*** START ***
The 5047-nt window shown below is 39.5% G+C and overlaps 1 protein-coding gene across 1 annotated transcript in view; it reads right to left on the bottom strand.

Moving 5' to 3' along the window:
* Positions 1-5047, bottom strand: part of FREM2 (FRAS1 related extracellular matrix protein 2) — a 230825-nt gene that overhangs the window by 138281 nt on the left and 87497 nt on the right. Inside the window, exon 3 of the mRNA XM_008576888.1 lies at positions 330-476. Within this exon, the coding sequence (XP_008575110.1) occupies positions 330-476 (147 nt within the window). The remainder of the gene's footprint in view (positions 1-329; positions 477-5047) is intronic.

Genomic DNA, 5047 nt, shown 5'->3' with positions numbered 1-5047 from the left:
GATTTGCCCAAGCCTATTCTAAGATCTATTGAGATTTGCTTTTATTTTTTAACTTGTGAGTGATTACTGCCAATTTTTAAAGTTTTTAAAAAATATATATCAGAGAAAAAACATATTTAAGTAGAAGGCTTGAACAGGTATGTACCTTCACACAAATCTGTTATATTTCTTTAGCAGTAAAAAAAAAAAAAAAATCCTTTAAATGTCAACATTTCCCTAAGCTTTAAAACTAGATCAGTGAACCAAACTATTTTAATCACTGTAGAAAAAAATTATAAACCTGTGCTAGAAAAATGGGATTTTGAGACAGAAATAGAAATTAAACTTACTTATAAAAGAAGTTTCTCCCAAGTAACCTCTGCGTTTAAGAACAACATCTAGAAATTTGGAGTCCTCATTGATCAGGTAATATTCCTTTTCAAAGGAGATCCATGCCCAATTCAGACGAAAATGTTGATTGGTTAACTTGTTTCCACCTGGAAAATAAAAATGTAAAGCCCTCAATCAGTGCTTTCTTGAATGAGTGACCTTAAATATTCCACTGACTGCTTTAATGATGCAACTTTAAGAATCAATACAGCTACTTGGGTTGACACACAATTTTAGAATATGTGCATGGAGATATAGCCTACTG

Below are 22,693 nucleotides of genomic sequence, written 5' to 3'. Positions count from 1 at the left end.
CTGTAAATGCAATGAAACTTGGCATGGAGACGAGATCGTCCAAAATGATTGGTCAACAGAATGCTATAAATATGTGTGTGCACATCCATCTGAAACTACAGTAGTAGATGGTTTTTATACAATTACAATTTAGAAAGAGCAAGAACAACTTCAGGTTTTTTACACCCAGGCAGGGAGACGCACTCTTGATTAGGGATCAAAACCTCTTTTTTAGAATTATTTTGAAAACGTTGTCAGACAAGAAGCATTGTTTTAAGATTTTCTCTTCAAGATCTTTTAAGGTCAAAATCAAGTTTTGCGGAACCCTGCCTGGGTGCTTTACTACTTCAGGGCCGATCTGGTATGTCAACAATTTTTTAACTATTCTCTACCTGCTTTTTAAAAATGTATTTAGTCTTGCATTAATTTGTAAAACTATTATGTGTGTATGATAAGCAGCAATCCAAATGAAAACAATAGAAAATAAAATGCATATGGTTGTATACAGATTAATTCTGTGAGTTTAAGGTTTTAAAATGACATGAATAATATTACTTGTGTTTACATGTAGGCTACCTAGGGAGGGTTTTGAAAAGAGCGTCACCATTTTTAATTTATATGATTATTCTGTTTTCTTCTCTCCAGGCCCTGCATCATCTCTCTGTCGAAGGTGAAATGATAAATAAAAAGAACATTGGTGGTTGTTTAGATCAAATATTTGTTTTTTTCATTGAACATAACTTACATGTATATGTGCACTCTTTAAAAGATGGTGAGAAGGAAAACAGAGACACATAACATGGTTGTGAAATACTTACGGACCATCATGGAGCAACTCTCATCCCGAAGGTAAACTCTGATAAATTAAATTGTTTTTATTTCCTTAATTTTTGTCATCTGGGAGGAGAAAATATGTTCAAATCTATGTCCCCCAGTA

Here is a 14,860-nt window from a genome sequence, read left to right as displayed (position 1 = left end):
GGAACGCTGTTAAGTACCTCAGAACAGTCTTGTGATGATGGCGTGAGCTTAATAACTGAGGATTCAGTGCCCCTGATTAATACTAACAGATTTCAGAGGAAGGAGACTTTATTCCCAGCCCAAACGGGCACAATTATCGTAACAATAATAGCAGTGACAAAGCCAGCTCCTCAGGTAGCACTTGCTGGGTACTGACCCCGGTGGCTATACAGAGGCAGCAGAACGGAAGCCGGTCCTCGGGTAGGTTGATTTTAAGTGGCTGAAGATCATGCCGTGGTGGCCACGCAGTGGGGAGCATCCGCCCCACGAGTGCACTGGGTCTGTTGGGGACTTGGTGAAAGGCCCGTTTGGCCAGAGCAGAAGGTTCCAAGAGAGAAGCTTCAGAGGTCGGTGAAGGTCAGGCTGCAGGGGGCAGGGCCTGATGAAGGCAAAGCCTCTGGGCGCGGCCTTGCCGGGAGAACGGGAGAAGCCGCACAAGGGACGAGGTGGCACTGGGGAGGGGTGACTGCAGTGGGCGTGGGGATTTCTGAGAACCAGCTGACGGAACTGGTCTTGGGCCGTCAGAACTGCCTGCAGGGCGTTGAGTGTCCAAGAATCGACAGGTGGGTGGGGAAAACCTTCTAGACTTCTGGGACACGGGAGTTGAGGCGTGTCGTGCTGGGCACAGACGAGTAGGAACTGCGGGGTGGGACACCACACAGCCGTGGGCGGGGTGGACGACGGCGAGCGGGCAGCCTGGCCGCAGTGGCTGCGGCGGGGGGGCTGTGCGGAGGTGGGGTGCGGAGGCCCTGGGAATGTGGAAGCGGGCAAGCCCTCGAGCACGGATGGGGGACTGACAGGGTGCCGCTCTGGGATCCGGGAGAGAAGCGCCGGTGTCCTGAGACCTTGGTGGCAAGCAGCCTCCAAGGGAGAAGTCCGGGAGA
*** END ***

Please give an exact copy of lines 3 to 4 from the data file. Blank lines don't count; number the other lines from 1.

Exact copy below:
* Positions 1-5047, bottom strand: part of FREM2 (FRAS1 related extracellular matrix protein 2) — a 230825-nt gene that overhangs the window by 138281 nt on the left and 87497 nt on the right. Inside the window, exon 3 of the mRNA XM_008576888.1 lies at positions 330-476. Within this exon, the coding sequence (XP_008575110.1) occupies positions 330-476 (147 nt within the window). The remainder of the gene's footprint in view (positions 1-329; positions 477-5047) is intronic.

Genomic DNA, 5047 nt, shown 5'->3' with positions numbered 1-5047 from the left: